The EU, taken as a whole is the UK’s largest trading partner.
In 2017, UK exports to the EU were £274 billion (44% of all UK exports).
UK imports from the EU were £341 billion (53% of all UK imports).
The share of UK exports accounted for by the EU has fallen over time from 55% in 2006 to 43% in 2016, increasing slightly to 44% in 2017.
The share of UK imports accounted for by the EU fell from 58% in 2002 to 51% in 2011 before increasing to 53% in 2017.
The UK had an overall trade deficit of -£67 billion with the EU in 2017.
A surplus of £28 billion on trade in services was outweighed by a deficit of -£95 billion on trade in goods.
The UK had a trade surplus of £41 billion with non-EU countries.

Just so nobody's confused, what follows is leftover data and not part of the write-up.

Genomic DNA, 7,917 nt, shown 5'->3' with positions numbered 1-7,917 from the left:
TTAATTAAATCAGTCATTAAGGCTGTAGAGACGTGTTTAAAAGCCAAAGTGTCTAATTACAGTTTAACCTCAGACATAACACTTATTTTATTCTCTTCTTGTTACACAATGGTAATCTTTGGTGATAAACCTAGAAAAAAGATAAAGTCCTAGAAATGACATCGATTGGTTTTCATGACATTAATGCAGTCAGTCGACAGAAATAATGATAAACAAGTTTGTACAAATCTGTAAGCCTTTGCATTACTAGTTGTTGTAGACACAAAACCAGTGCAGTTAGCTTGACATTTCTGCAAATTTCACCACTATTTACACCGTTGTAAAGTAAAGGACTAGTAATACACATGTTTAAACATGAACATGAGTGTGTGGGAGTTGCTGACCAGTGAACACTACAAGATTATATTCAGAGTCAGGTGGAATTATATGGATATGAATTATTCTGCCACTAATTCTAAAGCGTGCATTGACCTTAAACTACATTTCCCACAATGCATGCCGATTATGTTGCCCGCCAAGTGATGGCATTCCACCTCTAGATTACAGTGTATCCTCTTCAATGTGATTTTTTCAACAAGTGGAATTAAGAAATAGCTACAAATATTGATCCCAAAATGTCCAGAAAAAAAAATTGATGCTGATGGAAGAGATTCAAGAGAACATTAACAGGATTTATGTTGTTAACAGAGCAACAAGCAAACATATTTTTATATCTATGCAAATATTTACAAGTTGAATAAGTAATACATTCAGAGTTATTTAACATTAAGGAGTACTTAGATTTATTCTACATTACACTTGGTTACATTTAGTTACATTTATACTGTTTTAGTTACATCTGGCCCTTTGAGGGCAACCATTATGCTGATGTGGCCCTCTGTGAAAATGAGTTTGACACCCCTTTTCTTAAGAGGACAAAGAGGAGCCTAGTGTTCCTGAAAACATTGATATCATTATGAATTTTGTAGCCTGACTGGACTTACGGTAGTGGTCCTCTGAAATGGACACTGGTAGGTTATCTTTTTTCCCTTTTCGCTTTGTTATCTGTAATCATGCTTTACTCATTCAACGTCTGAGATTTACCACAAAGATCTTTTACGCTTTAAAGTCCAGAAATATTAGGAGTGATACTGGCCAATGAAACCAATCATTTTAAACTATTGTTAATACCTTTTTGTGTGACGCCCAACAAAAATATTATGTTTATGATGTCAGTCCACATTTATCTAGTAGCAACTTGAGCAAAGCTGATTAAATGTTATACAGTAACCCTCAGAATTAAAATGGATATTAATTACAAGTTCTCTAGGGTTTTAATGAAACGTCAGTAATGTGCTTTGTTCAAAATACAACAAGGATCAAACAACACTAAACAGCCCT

A surplus of £83 billion on trade in services outweighed a deficit of -£42 billion on trade in goods.
Services accounted for 40% of the UK’s exports to the EU in 2017.
Financial services and other business services (a category which includes legal, accounting, advertising, research and development, architectural, engineering and other professional and technical services) are important categories of services exports to the EU – in 2017 these two service categories made up 52% of UK service exports to the EU.
Wales, followed by the North East of England had the highest percentage of goods exports going to the EU of all the countries and regions in the UK in 2017.
The East of England followed by Northern Ireland had the joint highest proportion of goods imports from the EU.
EU tariffs are generally low but are high on some goods, especially agricultural products.
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